“He's a drunk, and she's a nervous idiot!” Joan snaps, slanting her mother a look that says you must be joking. “Of course I don't want them! They're awful!”

“They can give you money,” Gail says, staying calm. “Which you'll need.”

“I have money,” Joan replies, turning the handkerchief over in her hands, one finger tracing over the white embroidery. “I'm working. I get a dispensation from the insurance. And as Greg's widow, I'll have access to his accounts. It'll be fine.”

“You think so?” Gail asks, in a sardonic tone suggesting the exact opposite.

“Promise me,” Joan says again. “Don't say a word.”

“Fine,” Gail says, holding up two hands, and looking like she's offended by the very suggestion. “They won't hear a peep out of me.”

There's a small silence. Joan wipes her face again, then puts her handkerchief back into her purse. “Please leave me alone. I'd like to finish shopping.”

Gail huffs out a breath, like this is the most unreasonable request in the world, but doesn't dispute it. She picks her purse up from the floor, loops it over her shoulder, and glances at Joan's reflection in the mirror. “Play up your assets. That way it doesn't look like you've gone to seed.”

“Thank you, Mother,” Joan sighs, pinching the bridge of her nose as the older woman walks away. She feels emotion building in her chest again, but whether it's more tears or hysterical laughter, she isn't sure. As if she needs advice on how to tailor her clothes. She could dress her body blind, even in this condition.

The young salesgirl knocks on the half-open door of the dressing room, peering inside with an expression that suggests she's getting ready to step into a tiger cage at the zoo. “Ma'am—I'm so sorry, are you—all right?”

“My husband died,” Joan says in a crisp voice, throwing her hands in the air as if in surrender, and surveying her pregnant figure in the mirror with a mixture of anger and amusement. God. She's a disaster. “Help me with this sleeve.”

The young girl's mouth has dropped open, but she nods in silent agreement. “S—sure.”


“Okay,” Ken says from his seat on the green sofa, glancing over two stapled contracts, “so, Topaz is clear—these came from Art this morning—”

“Still fine with good for you, bad for business angle, right?” Peggy interrupts. She's kicked her feet up onto her desk, leaning back in her chair as she scribbles notes on her legal pad.

“Yeah,” Ken says. “I mean, dress it up, but we should bring 'em in next week.”

Peggy nods.

The intercom buzzes, followed by Linda's voice, crisp and calm. “Miss Olson? There's a Miss Holloway here to see you.”

Peggy leaps up from her desk, knocking her legal pad onto the floor. Ken gives her a concerned look, but she just shakes her head, eyes wide, and mouths oh my god before hitting the button.

“Thanks, Linda. Give me just a minute.”

As soon as the line clicks off, she's pushing papers into stacks in a flurry, motioning for Ken to get up from the sofa.

“Holloway?” he asks, raising his eyebrows as he stands up.

She meets his knowing look with a panicked expression. “Joan's mom. This is bad. This is so bad.”

“Didn't know you two were friends,” he teases, and she flaps one hand in his direction as she sweeps assorted junk into the trash can.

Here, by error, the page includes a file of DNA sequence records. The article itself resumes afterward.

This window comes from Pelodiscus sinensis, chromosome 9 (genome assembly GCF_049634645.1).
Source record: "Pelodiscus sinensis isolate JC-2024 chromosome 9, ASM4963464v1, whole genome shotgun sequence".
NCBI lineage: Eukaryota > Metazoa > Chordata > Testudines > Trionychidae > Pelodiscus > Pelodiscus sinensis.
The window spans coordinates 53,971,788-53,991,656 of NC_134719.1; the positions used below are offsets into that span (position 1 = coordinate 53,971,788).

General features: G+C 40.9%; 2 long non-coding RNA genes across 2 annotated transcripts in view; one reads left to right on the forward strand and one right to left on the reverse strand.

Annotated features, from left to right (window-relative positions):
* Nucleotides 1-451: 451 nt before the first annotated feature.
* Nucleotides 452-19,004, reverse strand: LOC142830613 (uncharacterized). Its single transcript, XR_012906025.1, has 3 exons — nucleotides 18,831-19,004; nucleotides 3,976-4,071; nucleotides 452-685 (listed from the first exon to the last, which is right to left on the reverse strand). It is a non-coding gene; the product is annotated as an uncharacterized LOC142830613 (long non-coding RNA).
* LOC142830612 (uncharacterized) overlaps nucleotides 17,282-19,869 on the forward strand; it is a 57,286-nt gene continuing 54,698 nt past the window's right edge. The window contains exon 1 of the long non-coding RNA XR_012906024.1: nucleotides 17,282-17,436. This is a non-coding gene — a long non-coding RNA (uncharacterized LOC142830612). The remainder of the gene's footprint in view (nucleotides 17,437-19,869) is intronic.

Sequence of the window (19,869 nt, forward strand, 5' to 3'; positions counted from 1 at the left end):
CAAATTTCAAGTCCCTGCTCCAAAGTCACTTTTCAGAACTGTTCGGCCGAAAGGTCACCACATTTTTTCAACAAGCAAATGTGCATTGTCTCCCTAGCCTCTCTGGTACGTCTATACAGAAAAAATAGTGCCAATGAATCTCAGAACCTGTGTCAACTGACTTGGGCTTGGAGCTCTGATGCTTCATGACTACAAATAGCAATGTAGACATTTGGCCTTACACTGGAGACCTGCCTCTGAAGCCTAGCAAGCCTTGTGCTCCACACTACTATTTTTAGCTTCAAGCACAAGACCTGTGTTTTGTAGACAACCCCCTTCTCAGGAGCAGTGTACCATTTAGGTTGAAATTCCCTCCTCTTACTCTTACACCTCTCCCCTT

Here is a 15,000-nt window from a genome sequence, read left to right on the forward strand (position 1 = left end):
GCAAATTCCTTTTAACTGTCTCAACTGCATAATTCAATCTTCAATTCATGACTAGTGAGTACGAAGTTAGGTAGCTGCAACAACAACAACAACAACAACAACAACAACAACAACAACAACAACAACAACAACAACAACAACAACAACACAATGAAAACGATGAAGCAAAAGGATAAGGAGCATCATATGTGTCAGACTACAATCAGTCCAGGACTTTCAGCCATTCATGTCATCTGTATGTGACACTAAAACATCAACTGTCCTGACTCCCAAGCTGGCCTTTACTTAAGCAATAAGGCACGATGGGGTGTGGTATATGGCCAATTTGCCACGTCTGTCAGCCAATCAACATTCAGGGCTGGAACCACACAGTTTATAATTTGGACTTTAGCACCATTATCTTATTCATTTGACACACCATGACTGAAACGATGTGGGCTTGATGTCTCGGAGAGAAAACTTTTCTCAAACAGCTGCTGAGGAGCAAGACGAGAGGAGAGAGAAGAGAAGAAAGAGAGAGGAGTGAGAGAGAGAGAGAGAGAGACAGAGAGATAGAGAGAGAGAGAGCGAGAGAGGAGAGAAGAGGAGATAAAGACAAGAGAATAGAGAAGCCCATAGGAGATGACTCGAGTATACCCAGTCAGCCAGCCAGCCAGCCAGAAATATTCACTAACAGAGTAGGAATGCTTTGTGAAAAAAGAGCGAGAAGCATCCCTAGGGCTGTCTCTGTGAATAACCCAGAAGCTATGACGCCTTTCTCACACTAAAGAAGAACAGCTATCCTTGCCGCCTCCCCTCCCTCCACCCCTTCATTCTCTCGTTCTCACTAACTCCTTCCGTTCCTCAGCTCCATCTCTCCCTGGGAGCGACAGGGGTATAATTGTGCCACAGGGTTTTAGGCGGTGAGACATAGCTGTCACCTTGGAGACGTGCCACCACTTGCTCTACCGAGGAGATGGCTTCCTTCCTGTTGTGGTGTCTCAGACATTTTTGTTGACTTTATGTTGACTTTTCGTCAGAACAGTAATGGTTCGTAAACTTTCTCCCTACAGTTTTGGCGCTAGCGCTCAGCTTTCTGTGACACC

“I went to check on Joan at home. Met her for maybe—two minutes? It was awful. Pretty sure she just wants to pry.”

She growls out a frustrated noise. “Just—stuff some things in that corner, behind the boards.”

Ken glances around, picks up a few piles of paper and gamely relocates them. Peggy shuts her desk drawer. Nothing to do about the bookshelves. Or Stan's desk in the corner.

“You want to pick back up once she leaves?” he asks, and she nods.

“Yeah. Okay. I'm ready.”

She motions that he can open the door, and puts on her best client smile. First name. First name. What the hell is her first—oh, got it

“Gail,” she says, stepping out into the hallway. The older woman's wearing a pink floral, her makeup and hair as colorful and impeccable as ever. “I'm surprised to see you.”

Gail laughs, motioning for Linda to return to reception. “Well, I was in the neighborhood. Just thought I'd stop by and say hello.”

“Well—hello,” Peggy says again, waving awkwardly.

Gail's eyes flick to Ken, her mouth pursing in a mischievous smile. “Hello to you, too.”

“Don't mind me,” he replies, holding up two hands in surrender—and oh my god, is he blushing? That idiot. “I was just leaving. See you, Peg.”

“Bye,” Peggy says after a pause, giving Kenny a glare that means beat it, and motioning the older woman toward her doorway. “Please, come in.”

They step inside. Peggy shuts the door behind them, and indicates Gail can have a seat in the chair opposite her desk.

“Would you—like something to drink? I can get one of the girls to make coffee.”

“Aren't you a big shot,” Gail says, waving a dismissive hand to mean no, and opening her purse to produce a pack of cigarettes. Pall Malls. Same brand as Joan. Peggy suppresses a smile, feeling around for the spare lighter she keeps in her desk, and slides it across the table without a word.

“You're not queer, are you?” Gail asks first, exhaling smoke. “You dress like a lesbian.”

Peggy can't help it: she laughs. It's like talking with the Joan of five years ago—if that Joan had been even more mean and sharp and curious. “No, I have a boyfriend. Abe.” Realizing this could sound like a lie. “He's...a journalist. For, um...some underground magazines.”